Anti-Bullying and More | A Christmas Story
Don't Be a Bully!
We may have a bully on stage during A Christmas Story, but Nashville Rep doesn't like bullies! Many of us at Nashville Rep have dealt with bullying in our own lives, we know how damaging it can be. If you, or someone you, know is being bullied get help now! Use the links below for certified anti-bullying organizations (national and local) that can help!
Five Years in the Pink Bunny Suit and Going Strong
Not many actors can say they have successfully sustained a character for half a decade, let alone an iconic character a number of years their junior. But Nashville Rep's beloved actor Samuel Whited has done just that with Ralphie Parker in our annual, holiday production of A Christmas Story. On playing a 9-year-old Whited says, "It's easy for the heart to remember 9. The knees take a bit of work." Not only does he take on the challenge of playing a child as an adult, but he also switches back and forth on a dime between Ralphie and adult Ralph throughout the show. He makes these transitions seamlessly like an old pro and yet, after 5 years of begging for that bb gun, somehow still manages to make every performance feel like the it's the first. Whited attributes this ability to the fact that," the younger a child is, the less sure of the world they are; always looking for absolutes. The part I work at the most is keeping the search with every show, like I'm learning the truths all over again." Just as he works to keep his performance onstage new and exciting each show, he has also found ways to make his overall experience each year playing Ralphie district. This year he was the brainchild behind one of our A Christmas Story online shorts in which he was able to have a bit of fun with Ralphie outside the confines of the show's script along with fellow actor Geoff Davin.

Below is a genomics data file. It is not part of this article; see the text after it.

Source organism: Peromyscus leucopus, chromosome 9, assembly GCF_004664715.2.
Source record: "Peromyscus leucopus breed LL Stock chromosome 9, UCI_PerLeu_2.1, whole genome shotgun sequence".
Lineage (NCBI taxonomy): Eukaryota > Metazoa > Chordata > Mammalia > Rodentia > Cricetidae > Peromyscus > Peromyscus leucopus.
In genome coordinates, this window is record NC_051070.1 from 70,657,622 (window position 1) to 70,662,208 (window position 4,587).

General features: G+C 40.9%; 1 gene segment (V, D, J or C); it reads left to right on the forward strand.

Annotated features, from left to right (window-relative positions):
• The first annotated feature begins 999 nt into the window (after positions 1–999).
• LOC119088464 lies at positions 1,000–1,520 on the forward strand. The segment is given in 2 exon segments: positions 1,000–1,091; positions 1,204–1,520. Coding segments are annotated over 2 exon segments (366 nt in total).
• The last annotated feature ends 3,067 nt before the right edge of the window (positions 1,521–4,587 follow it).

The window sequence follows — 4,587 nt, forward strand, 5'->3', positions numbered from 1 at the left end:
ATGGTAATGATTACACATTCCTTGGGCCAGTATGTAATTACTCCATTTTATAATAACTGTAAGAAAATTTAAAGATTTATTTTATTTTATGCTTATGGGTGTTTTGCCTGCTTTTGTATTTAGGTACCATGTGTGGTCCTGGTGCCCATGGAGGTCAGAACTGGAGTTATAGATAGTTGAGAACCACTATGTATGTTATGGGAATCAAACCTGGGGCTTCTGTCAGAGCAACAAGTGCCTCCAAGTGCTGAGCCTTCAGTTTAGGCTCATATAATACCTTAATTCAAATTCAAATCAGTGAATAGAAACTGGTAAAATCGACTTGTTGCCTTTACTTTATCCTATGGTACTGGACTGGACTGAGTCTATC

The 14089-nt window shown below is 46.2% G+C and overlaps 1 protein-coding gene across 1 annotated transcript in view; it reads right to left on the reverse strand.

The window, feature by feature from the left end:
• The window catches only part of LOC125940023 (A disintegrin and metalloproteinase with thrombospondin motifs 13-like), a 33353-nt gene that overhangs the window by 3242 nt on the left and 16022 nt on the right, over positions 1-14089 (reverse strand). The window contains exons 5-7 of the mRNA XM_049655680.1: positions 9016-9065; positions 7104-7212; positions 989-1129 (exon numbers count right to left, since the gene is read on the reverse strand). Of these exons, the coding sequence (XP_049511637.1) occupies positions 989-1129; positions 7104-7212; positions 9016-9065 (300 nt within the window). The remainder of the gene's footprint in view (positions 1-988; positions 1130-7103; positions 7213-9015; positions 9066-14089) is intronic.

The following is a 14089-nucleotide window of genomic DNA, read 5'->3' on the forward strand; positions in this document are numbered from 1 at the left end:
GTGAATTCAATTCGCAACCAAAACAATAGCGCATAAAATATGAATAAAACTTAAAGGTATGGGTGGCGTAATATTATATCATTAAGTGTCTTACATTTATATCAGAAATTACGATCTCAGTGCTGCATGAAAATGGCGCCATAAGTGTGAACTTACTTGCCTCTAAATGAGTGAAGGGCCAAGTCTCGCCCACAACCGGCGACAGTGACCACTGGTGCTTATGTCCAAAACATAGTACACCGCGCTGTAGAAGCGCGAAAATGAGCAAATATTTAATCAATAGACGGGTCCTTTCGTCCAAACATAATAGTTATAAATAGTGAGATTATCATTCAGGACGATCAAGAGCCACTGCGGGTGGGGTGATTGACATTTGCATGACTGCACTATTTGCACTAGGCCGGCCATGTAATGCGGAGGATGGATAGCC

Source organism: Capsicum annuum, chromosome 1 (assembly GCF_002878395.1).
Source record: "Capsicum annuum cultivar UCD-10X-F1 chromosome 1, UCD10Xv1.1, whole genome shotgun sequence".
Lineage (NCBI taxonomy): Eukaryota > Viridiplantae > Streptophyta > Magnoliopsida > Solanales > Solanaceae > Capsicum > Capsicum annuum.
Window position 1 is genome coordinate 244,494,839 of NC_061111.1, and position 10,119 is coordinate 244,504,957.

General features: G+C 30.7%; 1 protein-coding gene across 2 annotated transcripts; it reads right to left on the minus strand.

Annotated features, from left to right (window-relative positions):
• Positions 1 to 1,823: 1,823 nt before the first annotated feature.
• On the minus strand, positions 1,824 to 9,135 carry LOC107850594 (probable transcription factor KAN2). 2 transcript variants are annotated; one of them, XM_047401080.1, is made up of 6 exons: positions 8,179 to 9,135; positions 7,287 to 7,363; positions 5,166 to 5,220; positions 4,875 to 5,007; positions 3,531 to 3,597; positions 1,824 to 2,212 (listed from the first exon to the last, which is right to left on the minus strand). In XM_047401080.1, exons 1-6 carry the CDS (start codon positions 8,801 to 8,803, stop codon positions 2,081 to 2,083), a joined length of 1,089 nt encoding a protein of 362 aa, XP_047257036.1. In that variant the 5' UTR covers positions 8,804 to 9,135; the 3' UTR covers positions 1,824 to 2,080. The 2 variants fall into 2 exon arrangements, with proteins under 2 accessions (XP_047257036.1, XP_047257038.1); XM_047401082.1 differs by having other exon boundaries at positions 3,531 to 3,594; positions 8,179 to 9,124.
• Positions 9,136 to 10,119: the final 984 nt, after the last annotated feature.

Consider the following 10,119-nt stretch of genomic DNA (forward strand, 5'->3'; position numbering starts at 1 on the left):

Year after year for five years Samuel Whited has returned to don the pink bunny suit, get his mouth washed out with Lifebuoy, and shoot his eye out, and after all this time what does he say is still the hardest part of playing the 9-year-old Ralphie: "remembering after to grow up."
The Most Surprising Holiday Classic
A Christmas Story premiered in movie theatres 30 years ago on Thanksgiving Day 1983. Only average ticket sales and very mixed reviews (one literally 'Bah Humbug-ed' at the film) lead MGM to pull it early from cinemas and A Christmas Story was actually out of theatres before Christmas even arrived that year. The early failure of the film, however, may have been the very thing that lead to it becoming one of the most beloved Christmas movies of all time. With its unfavorable reception in theatres, the television broadcast rights for the film were relatively inexpensive. The popularity of it grew so great through TV that by 1997 TNT premiered the now famous "24 Hours of A Christmas Story" that has aired every year since with upwards of 50 million people each year tuning in to it at some point. One of the few reviews from 1983 that saw in the movie the potential for this future success came from film critics Siskel and Ebert.
"My guess is that either nobody will go see it or millions of people will go to see it because it will catch on." Well, Roger Ebert, you were right, on both accounts.